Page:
Literacy

For most children, the ability to read and write is the very beginning of their education. So much is communicated through the written word that, for most people in the developed world, it is difficult to imagine life without it.

It was not always this way. The invention of writing can be traced back around 5,000 years to the pictographs of ancient Sumeria, where only a few privileged people had the skills to read it.

When the printing press was invented in the 15th century, it brought mass communication to Europe, sparking cultural revolutions and fuelling new ideas about society.

In 1820, only 12% of the world could read. Now, information is available to anyone with an internet connection — but 17% of the world’s population is still illiterate, including 122 million young people. Of those, around 60% are girls.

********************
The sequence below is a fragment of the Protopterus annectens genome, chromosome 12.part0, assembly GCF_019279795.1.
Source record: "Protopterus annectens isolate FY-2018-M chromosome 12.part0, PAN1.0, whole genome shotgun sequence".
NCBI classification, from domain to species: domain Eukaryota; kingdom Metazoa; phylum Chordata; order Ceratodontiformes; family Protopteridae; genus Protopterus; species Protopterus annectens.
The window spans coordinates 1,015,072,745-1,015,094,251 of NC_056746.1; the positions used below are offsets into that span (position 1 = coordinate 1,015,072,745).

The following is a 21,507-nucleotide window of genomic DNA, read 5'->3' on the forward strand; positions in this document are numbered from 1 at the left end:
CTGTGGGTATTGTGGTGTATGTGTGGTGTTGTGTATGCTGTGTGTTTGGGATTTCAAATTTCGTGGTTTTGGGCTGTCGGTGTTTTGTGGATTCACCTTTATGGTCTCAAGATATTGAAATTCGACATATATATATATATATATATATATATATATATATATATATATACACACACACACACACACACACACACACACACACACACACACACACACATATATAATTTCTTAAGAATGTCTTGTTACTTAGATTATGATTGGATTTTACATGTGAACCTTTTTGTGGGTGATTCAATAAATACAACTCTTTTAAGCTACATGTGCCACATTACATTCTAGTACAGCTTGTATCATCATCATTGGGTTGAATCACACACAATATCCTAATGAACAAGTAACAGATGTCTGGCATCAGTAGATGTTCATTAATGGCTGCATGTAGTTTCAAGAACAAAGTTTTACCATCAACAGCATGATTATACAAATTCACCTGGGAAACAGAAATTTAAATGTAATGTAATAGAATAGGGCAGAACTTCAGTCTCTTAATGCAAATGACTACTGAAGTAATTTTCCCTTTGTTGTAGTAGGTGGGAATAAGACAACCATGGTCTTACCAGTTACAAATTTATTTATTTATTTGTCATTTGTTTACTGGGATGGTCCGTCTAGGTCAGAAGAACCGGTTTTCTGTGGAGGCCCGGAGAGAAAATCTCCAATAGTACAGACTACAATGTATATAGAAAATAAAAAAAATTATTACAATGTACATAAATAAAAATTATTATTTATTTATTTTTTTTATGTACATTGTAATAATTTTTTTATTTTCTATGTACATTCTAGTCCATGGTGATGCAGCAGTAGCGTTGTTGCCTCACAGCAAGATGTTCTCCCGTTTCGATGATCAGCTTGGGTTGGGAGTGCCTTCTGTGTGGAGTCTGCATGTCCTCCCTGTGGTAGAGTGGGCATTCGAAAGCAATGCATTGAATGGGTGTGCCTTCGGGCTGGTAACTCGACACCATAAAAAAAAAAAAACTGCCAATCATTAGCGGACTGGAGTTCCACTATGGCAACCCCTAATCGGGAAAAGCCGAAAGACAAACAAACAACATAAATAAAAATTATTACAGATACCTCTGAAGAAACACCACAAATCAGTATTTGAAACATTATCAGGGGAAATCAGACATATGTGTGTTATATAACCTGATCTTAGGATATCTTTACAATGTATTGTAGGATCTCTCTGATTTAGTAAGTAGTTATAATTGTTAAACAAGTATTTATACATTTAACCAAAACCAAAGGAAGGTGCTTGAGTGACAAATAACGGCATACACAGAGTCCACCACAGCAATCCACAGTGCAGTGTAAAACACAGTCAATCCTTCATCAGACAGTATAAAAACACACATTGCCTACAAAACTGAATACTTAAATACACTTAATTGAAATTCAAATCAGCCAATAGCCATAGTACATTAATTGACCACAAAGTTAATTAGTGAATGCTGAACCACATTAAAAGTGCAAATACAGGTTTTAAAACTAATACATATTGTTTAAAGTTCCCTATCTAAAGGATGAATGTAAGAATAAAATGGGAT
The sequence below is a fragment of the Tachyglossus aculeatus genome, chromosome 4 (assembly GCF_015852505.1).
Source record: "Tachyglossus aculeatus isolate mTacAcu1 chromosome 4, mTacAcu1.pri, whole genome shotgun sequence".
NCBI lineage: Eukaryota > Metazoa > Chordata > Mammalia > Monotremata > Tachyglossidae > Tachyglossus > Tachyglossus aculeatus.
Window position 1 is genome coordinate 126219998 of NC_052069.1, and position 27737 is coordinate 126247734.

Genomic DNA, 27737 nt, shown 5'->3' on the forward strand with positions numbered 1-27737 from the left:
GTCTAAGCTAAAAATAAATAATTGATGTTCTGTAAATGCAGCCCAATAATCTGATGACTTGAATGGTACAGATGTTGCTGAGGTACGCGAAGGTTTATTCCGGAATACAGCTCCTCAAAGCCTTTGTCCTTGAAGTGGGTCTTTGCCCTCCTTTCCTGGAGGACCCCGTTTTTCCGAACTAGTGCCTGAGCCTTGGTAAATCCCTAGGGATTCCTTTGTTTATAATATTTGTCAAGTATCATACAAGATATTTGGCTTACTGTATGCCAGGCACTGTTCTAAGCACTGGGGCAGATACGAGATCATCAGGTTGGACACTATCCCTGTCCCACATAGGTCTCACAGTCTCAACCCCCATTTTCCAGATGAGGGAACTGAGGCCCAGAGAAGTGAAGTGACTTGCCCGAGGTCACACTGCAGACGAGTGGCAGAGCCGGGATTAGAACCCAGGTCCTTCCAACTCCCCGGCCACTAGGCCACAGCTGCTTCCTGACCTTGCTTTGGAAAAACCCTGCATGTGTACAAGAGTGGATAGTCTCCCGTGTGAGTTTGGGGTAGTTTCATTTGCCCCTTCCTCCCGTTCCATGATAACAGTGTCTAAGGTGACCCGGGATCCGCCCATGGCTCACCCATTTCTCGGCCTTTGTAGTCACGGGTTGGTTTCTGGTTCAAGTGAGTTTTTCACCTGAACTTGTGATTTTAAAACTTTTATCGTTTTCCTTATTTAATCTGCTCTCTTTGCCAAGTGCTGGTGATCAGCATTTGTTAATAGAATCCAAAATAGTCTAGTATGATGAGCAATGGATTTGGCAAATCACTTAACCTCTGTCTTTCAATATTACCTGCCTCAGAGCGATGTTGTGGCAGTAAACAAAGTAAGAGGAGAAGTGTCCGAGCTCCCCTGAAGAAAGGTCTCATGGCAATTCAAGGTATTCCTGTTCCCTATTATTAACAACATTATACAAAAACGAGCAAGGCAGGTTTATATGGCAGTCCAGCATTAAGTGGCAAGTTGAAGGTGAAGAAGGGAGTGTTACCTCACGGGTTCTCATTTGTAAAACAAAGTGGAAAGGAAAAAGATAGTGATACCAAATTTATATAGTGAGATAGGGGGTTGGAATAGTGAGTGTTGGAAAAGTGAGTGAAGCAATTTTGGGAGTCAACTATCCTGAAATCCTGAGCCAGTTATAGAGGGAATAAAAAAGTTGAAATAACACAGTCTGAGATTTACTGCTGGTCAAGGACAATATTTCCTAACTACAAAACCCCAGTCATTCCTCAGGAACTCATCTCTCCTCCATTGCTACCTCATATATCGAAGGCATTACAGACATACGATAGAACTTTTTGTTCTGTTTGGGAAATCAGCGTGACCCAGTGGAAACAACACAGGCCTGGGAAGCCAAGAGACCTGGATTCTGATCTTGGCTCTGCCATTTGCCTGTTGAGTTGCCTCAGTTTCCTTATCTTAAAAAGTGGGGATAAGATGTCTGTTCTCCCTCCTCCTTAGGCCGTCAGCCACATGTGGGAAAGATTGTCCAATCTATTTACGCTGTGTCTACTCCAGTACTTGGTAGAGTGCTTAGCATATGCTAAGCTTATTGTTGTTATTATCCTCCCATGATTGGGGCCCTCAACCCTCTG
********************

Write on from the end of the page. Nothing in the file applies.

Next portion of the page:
That matters: literacy helps to lift people and communities out of poverty; it boosts self-esteem and empowers women; it even reduces infant mortality.

Saturday is International Literacy Day, a time for governments and society to celebrate how far we have come, while reflecting on the challenges that still lie ahead. What do you think is the best way to improve literacy?

Read Our Stories

Assembly

Watch this video on the evolution of books.

Activities

  1. With a partner, discuss something that you read over the summer. What was it about? Did you enjoy reading it? Did you learn anything you did not know before?
  2. Create a timeline that shows some of the major developments in literacy throughout the ages.
  3. Write a speech on the importance of literacy for young people, and how to reduce illiteracy around the world.